Scientology, Occult Sorcery and the Jet Propulsion Lab

Whoever thought that Pasadena, California is a place where nothing out of the ordinary ever happens has most certainly never heard of Jack Parsons, a darkly handsome young man and chemistry autodidact. Parsons was also a member of the Jet Propulsion Laboratory, a group of explosion experts. You might think that being a man of science, he would not believe in the occult, but as it turns out, he was actually a goddess-obsessed acolyte and the financial supporter for a Pagan leader known as Aleister Crowley. Jack Parsons converted an old mansion into a house here artists, writers and other researchers who believed in Pagan culture were welcome.

For those who are not interested in attending college, you will be pleasantly surprised to hear that Parsons forfeited years of teachings in favor of his garage and on his backyard experiments. He became a researcher for CalTech in the year 1930, and by the late 30s he had already helped found the JPL, an international superstar that is responsible for the invention of rocket fuel. In the mean-time he was working on his pagan “hobby”: obtaining the Ordo Templi Orientis (OTO) status within Crowleys pagan organization.


John Carter retells the story of Jack Parson in a fascinating book called: Sex and Rockets: The Occult World of Jack Parsons. You’d think that invoking Satan at the age of 13 would probably result in an incredible fear towards the occult, but for Parsons it meant the birth of a life-long passion for all that has to do with this field. Nevertheless, although both Crowley and Parsons talk about Satan in their works, they have never considered themselves “Satan worshipers”. Before free-spirited-souls could ever come up with open-relationships, Parsons had already discovered it. Another thing that he had discovered was hallucinogenic drugs. In his fiery passion, he discovered many things, created many fans, and received lots of money in exchange for spiritual guidance. By day he was a genius and respectable scientists, and by night he would dance naked in his backyard. Talk about being controversial. But the surprises don’t stop here.


Parsons had always shared his life with Betty, his girlfriend (with which he had an open relationship). At a moment in time, a pagan writer, L. Ron Hubbard moved in with them. He was a war veteran with a talent for story-telling, and he quickly became Parson’s best friend when it came to the quest of incarnating the goddess Babalon on Earth. These two men thought that Babalon would be a bewitching redhead, who will, at some point, give birth to the Antichrist. How did they try to achieve them? Well, Hubbard and Parsons held joint rituals inspired by Babalon’s sexuality: Parsons would masturbate repeatedly and Hubbard would chant rituals while taking notes. The notes referred to “invoking” with the help of a “wand”. How adorable.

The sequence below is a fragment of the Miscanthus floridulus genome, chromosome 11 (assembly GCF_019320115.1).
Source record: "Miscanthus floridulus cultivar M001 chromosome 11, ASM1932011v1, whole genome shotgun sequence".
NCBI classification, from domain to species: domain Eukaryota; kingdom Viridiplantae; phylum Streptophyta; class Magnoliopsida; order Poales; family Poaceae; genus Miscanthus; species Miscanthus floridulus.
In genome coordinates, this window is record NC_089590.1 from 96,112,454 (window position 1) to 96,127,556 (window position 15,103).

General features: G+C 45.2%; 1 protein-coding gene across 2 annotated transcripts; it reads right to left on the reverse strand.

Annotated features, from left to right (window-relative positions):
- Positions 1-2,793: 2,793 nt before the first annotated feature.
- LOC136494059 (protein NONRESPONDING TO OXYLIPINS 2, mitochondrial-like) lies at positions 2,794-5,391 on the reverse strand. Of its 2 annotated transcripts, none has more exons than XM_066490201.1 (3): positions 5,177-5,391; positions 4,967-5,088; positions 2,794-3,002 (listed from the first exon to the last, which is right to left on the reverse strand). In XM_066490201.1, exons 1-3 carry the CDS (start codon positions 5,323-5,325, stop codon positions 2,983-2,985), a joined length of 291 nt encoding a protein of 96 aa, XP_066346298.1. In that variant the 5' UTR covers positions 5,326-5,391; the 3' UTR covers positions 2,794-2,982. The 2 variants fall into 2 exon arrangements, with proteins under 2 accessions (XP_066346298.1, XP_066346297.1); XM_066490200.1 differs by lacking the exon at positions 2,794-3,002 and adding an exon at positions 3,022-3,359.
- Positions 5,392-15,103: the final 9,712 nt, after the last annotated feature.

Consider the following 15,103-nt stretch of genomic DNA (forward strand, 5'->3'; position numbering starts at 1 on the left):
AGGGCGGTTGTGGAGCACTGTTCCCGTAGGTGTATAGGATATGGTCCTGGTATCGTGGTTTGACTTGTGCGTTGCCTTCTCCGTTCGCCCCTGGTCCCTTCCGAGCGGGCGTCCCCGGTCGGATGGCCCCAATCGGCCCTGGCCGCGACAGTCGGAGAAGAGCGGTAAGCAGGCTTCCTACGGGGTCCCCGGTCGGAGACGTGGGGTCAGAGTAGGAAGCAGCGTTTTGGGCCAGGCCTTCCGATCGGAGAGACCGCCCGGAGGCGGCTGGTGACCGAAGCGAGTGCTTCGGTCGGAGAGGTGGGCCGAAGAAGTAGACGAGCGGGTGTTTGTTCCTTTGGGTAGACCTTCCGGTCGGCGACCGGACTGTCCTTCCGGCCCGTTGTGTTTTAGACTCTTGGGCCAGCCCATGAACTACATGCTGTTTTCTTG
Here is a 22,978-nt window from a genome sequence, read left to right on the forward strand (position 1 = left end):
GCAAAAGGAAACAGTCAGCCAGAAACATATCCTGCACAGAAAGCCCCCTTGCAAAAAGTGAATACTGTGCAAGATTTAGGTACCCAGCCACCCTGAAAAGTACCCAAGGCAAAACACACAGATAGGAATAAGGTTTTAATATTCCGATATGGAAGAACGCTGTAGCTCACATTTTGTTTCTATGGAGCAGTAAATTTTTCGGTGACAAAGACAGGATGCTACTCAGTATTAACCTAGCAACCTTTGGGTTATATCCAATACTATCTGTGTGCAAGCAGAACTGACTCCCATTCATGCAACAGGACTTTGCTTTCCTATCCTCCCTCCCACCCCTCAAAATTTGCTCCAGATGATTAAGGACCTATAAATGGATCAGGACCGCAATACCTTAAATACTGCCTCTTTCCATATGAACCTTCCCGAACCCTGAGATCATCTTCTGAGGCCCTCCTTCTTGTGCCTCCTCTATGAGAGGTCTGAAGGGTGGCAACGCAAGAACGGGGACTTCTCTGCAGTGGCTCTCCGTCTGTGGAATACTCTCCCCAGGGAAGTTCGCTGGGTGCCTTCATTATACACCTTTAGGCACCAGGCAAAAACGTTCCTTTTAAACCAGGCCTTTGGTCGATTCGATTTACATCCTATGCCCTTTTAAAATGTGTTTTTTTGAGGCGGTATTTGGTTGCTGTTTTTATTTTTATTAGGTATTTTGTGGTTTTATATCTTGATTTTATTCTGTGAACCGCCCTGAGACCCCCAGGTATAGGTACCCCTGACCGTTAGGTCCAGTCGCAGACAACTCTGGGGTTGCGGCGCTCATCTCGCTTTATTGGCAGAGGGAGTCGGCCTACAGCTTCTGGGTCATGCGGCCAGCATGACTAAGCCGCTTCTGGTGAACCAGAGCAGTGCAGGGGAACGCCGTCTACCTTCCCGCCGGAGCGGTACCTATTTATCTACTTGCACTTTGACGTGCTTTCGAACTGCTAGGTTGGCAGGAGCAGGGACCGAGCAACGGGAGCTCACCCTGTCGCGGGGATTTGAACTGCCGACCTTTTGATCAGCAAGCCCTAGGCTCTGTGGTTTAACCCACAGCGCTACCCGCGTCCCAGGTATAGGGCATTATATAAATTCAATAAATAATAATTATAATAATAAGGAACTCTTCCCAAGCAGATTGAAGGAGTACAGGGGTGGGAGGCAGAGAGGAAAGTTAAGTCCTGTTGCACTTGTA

Interestingly enough, Hubbard soon became bored with Parson’s lame excuse of invoking so he began sleeping with Betty (not that it was a problem). Soon after, the incarnation of Babalon (or at least this is what the two men thought) came knocking on their door: an adventurous redheaded artists called Marjorie Cameron. Because Parsons was handsome, she accepted to sleep with him and led Hubbard participate. The men believed that they were invoking spirits with their astonishing potency and sorcery, but no Antichrist was ever born. The redheaded beauty left, and this lead to a deeper relationship between Hubbard and Betty. Hubbard also became interested in the OTO status. For those familiar with Scientology, you probably already know that the only way to achieve enlightenment is to ascend through several numerical steps, and gain access to well-kept secrets.

 You might say that Scientology is the science fiction version of the supernatural horror that was the OTO. So the religions may be different genres, but they have a lot in common. (Source:

In the end, Hubbard and Parsons split up: Hubbard published his work Dianetics, and Parsons died in an idiotic accident on his front porch, but he will always be remembered for his contributions in rocket fuel technology, and his fascination with the occult may be explained by the fact that the major discoveries he made in the field of science emerged from fantasy and became reality. The lines were still blurred, so it is no wonder that magic was involved.

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